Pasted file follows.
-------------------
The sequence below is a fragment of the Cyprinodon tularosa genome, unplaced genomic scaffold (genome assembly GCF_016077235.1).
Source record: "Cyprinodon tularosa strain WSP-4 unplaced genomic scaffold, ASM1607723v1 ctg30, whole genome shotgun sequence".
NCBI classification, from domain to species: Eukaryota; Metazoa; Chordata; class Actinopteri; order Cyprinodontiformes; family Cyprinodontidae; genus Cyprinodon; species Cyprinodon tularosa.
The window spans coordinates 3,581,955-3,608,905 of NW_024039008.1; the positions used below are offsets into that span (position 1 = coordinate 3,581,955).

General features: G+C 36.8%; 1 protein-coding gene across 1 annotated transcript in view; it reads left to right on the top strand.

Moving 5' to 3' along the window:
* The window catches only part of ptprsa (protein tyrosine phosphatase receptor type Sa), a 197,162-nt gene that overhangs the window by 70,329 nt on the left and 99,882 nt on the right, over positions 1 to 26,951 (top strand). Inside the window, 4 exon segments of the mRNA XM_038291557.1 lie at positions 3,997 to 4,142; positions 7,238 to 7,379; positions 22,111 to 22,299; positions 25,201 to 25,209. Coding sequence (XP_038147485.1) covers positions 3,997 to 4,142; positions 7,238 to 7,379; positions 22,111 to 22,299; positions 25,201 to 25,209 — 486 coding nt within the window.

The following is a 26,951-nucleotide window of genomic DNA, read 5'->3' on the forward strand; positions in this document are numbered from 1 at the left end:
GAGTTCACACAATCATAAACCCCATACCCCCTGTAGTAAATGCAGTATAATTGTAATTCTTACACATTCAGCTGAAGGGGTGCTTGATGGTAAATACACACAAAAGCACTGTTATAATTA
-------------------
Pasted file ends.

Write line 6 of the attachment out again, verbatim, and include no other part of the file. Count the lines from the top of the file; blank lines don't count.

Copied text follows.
Moving 5' to 3' along the window: